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BVBKY MORNING, BXOBPT MONDAY
HOANOKB PUBLISHING CO.,
Publishers and Proprietors,
1? OAMPBBLL A VKNUK B. W.
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Tim timhb la a memner ol the Assoelatcd
Frees?the greatest newe-collectlng association In
the world?and receives over a special wire the
tnll telegraphic news service ot the Associated
Frees?the same news from all ovor tho United
States and the world that la elmnltaneonely re?
ceived by the great dallleo ol New Yora, Philadel?
phia and Baltimore.
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Representative Bailey, of Texas,
favors Senator White, of California, as
the Democratic nominee for President
next year. Senator White may be a
very able man; but hardly one man In a
thousand on this side of the Rockies has
ever heard of that gentleman.
According to the report of United
Slates Consul Stephens at Annaberg
over fifty-two thousand acres of ?round
were cultivated in tobacco in Germany
this year. No statistics of the quantity
smoked this year in the Fatherland are
avallablo just now, but in view of the
prevalence of tho habit it is quite cor
taln that the quantity raised will not
b.gin to 6uppiy the home demand.
SOUTHERN Republicans aro howling
mad at tho pooling of interests on the
part of representatives from Pennsyl?
vania, New York, Missouri and Ohio,
which results in the capture by them of
the four good offices of the House of
Representatives. The shutting out of
Tipton, of Tennessee, for postmaster,
and giving the place to MoBlroy, of
Ohio, will, it is said, work serious harm
to the chances of McKinley for the Pres?
idential nomination, so far as the votes
of the Southern delegates to tbe national
Republican convention next year aro
LORD SALISltURY'd PROPOSITION
Washington dispatches say that Lord
Salisbury, tho British premier, is will?
ing to do what the United States ad?
vises In regard to the sottlemont of the
Venezuelan boundary dispute, provided
this country will enter into an offensive
and defensive alliance with Great
Britain. What view President Cleveland
may take of thep ropos.il in his message
to Congress can only be conjectured, and
while Washington's advice, that we
avoid entangling foreign alliances, was
excellent at the time it was given it
must not be forgotten that many changes
have taken place since tbe farewell ad?
dress of the Father of his Country was
Then the United States, as a nation,
was iL ita infancy, and for the first one
hundred years tho people had all they
could attend to in developing tho mag?
nificent resources of their count ry.
Now, however, the conditions aro
changed. The United States is one of
the greatest powers of the earth, with
growing interests in all parts of tho
world, and, unless tho people wish the
energy and enterprise already displayed
in the building up of a foreign trade to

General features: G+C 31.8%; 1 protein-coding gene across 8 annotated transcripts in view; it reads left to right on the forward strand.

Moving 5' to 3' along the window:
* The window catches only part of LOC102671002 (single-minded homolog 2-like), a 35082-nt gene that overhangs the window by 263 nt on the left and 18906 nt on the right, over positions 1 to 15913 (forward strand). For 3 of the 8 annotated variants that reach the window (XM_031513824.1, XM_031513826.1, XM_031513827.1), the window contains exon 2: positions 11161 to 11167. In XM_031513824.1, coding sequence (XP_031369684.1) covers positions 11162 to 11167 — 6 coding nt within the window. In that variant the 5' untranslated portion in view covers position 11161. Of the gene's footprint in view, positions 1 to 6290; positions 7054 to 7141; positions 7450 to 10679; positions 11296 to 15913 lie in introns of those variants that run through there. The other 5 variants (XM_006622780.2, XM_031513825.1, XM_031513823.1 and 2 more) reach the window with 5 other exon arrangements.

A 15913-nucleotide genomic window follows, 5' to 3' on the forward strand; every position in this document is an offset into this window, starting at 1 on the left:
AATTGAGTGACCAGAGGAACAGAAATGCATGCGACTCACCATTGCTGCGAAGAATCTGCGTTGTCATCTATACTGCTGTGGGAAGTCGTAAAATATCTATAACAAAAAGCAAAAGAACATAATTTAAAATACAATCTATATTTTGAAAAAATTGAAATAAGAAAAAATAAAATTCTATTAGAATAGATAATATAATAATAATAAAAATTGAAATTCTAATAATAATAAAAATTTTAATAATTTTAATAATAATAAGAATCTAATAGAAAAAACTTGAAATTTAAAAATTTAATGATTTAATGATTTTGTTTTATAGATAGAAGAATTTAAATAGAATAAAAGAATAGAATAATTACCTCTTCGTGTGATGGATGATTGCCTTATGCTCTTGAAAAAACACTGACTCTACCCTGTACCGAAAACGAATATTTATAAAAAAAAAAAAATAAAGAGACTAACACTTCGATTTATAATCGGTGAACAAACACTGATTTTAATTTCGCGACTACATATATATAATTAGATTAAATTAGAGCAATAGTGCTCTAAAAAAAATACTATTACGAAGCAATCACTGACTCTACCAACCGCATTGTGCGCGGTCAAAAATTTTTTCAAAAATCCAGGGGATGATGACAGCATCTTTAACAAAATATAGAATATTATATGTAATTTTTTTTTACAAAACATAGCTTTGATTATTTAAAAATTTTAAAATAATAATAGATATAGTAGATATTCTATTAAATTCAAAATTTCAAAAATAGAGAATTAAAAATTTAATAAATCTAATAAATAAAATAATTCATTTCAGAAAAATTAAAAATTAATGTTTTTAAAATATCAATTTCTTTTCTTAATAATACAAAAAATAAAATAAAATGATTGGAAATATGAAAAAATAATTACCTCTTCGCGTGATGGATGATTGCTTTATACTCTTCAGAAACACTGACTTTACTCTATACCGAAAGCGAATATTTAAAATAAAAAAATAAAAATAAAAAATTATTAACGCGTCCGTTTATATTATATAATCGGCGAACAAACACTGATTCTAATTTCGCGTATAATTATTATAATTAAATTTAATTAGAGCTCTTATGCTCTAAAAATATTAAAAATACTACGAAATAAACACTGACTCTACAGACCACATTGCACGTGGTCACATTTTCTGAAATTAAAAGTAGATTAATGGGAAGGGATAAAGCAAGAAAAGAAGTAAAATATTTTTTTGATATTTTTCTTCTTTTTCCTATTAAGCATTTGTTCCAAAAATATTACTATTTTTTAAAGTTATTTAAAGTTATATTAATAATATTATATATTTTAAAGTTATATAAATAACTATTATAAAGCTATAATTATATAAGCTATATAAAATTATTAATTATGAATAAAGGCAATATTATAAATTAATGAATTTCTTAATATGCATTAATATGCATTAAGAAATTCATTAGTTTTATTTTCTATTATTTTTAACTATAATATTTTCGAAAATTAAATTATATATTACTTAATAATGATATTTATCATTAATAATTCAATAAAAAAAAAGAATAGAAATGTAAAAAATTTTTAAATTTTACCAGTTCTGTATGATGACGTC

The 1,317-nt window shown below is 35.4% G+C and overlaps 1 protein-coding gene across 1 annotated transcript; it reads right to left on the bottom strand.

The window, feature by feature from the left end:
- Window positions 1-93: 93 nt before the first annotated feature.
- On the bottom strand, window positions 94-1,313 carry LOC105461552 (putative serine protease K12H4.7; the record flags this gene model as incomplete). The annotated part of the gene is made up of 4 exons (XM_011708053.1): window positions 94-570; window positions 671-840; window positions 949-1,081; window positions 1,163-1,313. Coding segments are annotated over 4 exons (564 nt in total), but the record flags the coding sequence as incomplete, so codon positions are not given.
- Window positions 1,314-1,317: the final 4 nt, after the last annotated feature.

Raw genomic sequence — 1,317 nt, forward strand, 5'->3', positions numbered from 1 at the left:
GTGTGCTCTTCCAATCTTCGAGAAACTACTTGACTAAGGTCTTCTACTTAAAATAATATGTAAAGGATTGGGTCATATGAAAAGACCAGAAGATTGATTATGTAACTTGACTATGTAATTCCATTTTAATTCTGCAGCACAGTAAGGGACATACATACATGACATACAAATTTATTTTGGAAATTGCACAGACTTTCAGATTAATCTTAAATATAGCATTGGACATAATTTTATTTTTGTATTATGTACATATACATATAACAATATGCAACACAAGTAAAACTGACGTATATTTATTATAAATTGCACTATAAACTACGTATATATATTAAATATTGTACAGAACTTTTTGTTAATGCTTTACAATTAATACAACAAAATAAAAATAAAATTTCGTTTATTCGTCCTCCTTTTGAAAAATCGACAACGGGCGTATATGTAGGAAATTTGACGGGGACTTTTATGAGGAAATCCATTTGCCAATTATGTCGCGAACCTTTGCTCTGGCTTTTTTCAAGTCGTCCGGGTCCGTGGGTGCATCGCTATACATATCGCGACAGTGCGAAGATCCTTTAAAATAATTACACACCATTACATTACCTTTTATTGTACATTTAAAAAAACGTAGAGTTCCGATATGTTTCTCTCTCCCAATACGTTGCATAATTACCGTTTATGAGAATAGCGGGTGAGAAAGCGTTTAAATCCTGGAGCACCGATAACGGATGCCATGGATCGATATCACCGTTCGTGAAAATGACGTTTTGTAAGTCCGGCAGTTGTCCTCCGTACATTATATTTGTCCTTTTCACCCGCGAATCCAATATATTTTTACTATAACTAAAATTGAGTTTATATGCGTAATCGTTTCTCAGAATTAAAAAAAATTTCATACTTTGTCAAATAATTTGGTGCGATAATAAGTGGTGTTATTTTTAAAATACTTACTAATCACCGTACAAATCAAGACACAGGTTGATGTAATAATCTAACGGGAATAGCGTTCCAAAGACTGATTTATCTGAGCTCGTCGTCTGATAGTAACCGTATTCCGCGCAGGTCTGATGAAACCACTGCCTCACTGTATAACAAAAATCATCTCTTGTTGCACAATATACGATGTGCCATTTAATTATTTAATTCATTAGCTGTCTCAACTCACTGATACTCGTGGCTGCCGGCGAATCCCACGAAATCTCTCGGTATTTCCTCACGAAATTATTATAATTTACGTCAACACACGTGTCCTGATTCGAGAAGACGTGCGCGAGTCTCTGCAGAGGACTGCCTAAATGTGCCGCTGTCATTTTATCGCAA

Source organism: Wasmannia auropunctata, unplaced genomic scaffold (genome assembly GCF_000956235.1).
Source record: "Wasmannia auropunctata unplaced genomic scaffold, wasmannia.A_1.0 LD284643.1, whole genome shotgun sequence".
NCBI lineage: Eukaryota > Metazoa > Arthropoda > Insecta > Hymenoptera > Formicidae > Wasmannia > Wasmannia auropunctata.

go for naught, it is about time ttat the
proper steps were takon to guard and
foster those interests.
With England wo have many things
in common. We speak the same lan?
guage and are of the Anglo-Saxon race,
with the same love for liberty, In tho
development and spread ot which both
countries are working constantly,
though on Gomowhat different lines.
The white people of bo h nations havo
the same religion, and aro alike imbut d
with that missionary spirit which Is
carrying tho banner of Christ into every
land. In tho protection of those mis?
sionaries great good can bo done by a
oordial and active co operation, and on
this Uno, as well as for tho extension of
their trade with China and tho East,
an alliance offensive and defensive be?
tween the United States and England
might do very much toward advancing
the causa of Christianity and promoting
the interests of trade and commerce.
Great Britain, so the dispatches re?
port, is willing for the United States to
acquire Cuba and dominate the seas and
I continents of America, only, as a return
for these favors, asking that this nation
assist her In carrying out the aspira?
tions ot her people In tho East, and in
other portions of tho world. How far
such a combination will be expected to
extend is not known, but be its scope
great or small, euoh an alliance, if ac?
tually proposed, will meet with much
opposition in both countries, because of
the jealousies and prejudices existing,
and, although the effort may fail now,
such a union is almost sure to be brought
The destiny of the Anglo-Saxon race
is to carry Christianity to all the world,
and as an important branch of that great
family tbe people of the United States
must and will perform thoir share of the
work. "Blood is thicker than water."
Time will soften and subdue the strong?
est prejudices, and, with the ties of lan?
guage, a common ancestry and similar
institutions, no power on earth can keep
In abeyance aspirations and sympathies
which belong to all tho race. Hence, if
in the courso of time cither England or
tho United States should become in?
volved in a death grapple with a nation
alien In blocd and language, it will be
strange indeed if tho natural instincts
of the race do not force tho country not
ongaged to come to the assistance of
the one in trcubio.
"tho Tornado" at tho Academy of filuslo
Three years ago, Line >ln J. Cancer,
then a "ponniless actor" was given a
weok at Havlin's for tho trial ot a play
so original in its effects and manuscript
as to excite gravo doubt-, as to Its suc?
cess- Tbe piece was tbe first of those
Innumerable railroad dramas which are
now switching about the country, and it,
"Tbe Fast Mail," has since made its
young author and manager, an enviable
reputation and a mint of money.
"The Tornado," his latest pconic mel?
odrama is a decided "go" with large
Every act of tho "Tornado" contains
some striking and novel scenic effects,
which, In originality and perfection of
detail, have never bsen surpassed.
About all this is written tho most
spirited dialogue imaginable. Comedy
and pathos via with one another for
supremacy. The vulgar and horrible,
often found in such plays, aro dis?
placed by hearty humor and thrilling